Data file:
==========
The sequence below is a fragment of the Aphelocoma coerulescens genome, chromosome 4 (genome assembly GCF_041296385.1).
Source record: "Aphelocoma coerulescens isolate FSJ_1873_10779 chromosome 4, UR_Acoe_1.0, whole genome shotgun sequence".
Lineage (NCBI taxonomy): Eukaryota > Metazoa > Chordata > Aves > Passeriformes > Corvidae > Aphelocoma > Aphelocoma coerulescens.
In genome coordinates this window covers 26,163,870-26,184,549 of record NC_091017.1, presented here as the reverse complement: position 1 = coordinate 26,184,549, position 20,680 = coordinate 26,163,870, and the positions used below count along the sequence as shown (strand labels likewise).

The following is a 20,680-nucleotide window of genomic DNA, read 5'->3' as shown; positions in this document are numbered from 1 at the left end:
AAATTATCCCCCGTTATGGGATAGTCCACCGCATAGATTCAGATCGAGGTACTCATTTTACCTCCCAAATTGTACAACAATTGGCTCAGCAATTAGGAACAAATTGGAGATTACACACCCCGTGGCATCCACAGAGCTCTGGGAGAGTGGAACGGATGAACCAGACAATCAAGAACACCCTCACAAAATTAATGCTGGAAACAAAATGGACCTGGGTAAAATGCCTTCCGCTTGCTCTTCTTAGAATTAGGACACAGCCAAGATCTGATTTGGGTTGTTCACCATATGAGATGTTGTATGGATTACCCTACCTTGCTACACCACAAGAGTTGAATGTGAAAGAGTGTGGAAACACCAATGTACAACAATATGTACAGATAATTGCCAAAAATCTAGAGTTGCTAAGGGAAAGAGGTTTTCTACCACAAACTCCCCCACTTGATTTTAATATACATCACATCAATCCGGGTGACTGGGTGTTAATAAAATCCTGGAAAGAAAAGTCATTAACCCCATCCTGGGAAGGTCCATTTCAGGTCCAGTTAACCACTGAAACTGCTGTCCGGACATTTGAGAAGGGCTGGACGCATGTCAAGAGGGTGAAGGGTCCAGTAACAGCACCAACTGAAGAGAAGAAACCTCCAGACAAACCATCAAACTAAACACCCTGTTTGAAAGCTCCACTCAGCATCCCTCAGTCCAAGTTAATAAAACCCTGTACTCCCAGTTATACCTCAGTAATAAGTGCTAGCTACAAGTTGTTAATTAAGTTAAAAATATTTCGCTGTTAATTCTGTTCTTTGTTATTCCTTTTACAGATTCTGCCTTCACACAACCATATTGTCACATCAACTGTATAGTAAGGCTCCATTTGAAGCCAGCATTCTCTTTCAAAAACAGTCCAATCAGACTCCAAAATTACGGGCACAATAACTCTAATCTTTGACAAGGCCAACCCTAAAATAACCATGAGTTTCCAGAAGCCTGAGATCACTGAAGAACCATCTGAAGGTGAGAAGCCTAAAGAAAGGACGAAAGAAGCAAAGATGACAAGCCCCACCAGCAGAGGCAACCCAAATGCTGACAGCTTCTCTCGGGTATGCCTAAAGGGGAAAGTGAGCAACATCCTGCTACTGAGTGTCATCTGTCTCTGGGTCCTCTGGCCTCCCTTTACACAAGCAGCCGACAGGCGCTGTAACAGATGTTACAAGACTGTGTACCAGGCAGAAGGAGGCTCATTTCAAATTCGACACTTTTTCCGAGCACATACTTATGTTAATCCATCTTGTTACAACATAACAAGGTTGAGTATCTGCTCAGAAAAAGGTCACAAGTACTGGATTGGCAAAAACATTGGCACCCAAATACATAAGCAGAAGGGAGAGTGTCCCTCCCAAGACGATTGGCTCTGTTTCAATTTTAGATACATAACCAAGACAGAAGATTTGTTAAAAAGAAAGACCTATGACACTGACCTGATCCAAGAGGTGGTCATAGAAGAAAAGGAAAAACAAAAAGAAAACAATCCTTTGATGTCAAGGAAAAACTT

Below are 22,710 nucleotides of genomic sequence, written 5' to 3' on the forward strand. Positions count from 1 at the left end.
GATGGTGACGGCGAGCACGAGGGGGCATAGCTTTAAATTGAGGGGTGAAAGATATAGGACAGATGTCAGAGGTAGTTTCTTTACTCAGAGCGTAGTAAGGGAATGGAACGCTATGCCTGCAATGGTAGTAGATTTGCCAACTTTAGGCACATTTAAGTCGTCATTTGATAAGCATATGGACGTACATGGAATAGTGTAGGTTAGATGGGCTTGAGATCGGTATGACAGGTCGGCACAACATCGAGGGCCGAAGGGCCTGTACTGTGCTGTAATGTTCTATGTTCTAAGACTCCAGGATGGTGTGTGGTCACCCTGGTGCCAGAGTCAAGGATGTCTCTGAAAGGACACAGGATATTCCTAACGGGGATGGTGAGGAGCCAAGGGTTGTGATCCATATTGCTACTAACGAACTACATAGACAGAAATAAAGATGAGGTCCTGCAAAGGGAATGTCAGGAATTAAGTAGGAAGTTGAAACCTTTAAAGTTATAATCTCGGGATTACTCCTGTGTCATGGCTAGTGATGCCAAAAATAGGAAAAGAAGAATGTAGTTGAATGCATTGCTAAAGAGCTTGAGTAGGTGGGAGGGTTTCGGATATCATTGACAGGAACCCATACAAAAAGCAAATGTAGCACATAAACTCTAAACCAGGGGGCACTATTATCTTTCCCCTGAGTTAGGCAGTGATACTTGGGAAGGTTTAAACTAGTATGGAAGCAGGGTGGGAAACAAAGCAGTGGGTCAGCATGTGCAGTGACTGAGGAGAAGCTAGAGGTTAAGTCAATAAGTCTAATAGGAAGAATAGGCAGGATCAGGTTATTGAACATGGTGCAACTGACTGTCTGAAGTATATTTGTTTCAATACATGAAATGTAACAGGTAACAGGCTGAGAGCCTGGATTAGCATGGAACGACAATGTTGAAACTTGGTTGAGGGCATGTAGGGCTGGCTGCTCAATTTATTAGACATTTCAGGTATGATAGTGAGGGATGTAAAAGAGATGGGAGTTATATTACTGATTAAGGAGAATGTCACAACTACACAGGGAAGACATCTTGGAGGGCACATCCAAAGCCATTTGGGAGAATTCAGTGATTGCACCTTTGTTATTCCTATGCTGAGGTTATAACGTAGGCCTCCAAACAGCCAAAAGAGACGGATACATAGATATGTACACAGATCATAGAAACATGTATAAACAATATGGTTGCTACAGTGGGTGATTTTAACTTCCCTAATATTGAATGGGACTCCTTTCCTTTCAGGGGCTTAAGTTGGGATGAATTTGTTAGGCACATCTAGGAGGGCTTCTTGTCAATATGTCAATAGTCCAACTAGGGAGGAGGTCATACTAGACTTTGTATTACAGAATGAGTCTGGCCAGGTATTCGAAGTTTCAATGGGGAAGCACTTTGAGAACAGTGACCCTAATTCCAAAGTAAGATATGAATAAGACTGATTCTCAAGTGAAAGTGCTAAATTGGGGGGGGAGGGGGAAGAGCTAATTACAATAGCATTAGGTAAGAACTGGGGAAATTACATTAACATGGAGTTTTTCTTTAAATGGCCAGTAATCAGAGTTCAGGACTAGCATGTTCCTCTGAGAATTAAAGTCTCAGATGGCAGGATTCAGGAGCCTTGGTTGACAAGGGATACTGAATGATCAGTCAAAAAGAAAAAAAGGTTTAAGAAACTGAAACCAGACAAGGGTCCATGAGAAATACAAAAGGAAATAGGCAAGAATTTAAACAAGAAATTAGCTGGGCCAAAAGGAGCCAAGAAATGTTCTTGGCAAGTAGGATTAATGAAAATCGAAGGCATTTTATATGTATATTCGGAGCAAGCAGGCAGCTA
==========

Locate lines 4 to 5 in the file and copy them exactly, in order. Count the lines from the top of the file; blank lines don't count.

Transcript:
In genome coordinates this window covers 26,163,870-26,184,549 of record NC_091017.1, presented here as the reverse complement: position 1 = coordinate 26,184,549, position 20,680 = coordinate 26,163,870, and the positions used below count along the sequence as shown (strand labels likewise).

The following is a 20,680-nucleotide window of genomic DNA, read 5'->3' as shown; positions in this document are numbered from 1 at the left end: